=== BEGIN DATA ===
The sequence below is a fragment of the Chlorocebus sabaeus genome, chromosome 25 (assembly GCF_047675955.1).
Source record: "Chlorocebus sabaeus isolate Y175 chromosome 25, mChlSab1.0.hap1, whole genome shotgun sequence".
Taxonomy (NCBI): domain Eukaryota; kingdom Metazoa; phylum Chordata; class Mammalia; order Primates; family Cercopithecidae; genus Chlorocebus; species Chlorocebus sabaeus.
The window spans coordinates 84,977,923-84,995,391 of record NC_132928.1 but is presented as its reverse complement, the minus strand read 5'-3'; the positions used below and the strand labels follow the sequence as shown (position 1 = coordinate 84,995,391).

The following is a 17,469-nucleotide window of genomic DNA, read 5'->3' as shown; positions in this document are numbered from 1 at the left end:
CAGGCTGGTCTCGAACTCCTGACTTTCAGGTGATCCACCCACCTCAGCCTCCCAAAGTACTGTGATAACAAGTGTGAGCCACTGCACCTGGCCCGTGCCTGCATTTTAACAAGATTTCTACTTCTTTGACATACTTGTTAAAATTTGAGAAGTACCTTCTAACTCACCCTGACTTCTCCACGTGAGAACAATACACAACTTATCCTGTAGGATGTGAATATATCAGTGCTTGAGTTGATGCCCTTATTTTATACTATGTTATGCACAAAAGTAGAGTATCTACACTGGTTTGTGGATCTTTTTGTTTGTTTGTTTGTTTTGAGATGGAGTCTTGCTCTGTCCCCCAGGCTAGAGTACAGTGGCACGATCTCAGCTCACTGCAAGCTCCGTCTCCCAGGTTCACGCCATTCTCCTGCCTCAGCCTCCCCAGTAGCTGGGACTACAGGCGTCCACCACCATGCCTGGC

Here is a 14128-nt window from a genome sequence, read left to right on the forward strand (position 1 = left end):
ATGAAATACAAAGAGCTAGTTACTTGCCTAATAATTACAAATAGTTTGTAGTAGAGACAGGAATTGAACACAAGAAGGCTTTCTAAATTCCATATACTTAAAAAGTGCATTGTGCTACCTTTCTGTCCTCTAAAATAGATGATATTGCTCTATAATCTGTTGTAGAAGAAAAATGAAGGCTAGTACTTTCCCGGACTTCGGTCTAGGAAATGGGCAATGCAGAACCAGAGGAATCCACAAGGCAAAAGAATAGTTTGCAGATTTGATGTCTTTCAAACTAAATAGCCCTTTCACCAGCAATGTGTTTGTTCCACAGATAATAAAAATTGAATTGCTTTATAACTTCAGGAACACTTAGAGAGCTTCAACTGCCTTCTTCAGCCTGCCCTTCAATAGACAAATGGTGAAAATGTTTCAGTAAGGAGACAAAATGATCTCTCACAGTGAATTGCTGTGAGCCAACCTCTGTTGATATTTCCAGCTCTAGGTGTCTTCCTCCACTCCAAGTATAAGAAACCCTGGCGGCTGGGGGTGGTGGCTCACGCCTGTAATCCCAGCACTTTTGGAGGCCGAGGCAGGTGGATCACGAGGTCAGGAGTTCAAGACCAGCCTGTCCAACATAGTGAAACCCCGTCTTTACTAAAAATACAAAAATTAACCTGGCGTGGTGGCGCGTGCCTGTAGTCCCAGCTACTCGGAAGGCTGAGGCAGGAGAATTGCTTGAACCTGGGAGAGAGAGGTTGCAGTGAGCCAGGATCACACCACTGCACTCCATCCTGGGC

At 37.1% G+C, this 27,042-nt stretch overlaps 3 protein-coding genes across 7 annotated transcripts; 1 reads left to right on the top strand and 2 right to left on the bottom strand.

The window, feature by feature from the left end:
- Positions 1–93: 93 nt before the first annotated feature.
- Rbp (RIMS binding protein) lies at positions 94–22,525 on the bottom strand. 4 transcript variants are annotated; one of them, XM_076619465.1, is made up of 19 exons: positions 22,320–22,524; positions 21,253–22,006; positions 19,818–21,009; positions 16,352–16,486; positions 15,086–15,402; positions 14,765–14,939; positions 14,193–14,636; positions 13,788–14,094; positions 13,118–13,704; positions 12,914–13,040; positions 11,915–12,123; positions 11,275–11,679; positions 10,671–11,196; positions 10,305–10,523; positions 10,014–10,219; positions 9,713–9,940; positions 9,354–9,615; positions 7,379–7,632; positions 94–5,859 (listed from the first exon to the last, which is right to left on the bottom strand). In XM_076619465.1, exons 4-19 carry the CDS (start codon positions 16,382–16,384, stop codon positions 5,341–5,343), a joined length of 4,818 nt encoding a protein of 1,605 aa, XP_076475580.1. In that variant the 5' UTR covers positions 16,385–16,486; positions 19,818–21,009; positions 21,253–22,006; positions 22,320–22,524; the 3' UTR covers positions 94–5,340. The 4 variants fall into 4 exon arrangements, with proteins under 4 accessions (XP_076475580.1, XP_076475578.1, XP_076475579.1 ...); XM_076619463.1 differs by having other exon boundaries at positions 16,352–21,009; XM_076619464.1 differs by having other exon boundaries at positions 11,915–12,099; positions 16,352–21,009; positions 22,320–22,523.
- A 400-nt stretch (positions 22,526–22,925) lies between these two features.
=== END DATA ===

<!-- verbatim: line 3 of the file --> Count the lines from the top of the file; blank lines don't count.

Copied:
Taxonomy (NCBI): domain Eukaryota; kingdom Metazoa; phylum Chordata; class Mammalia; order Primates; family Cercopithecidae; genus Chlorocebus; species Chlorocebus sabaeus.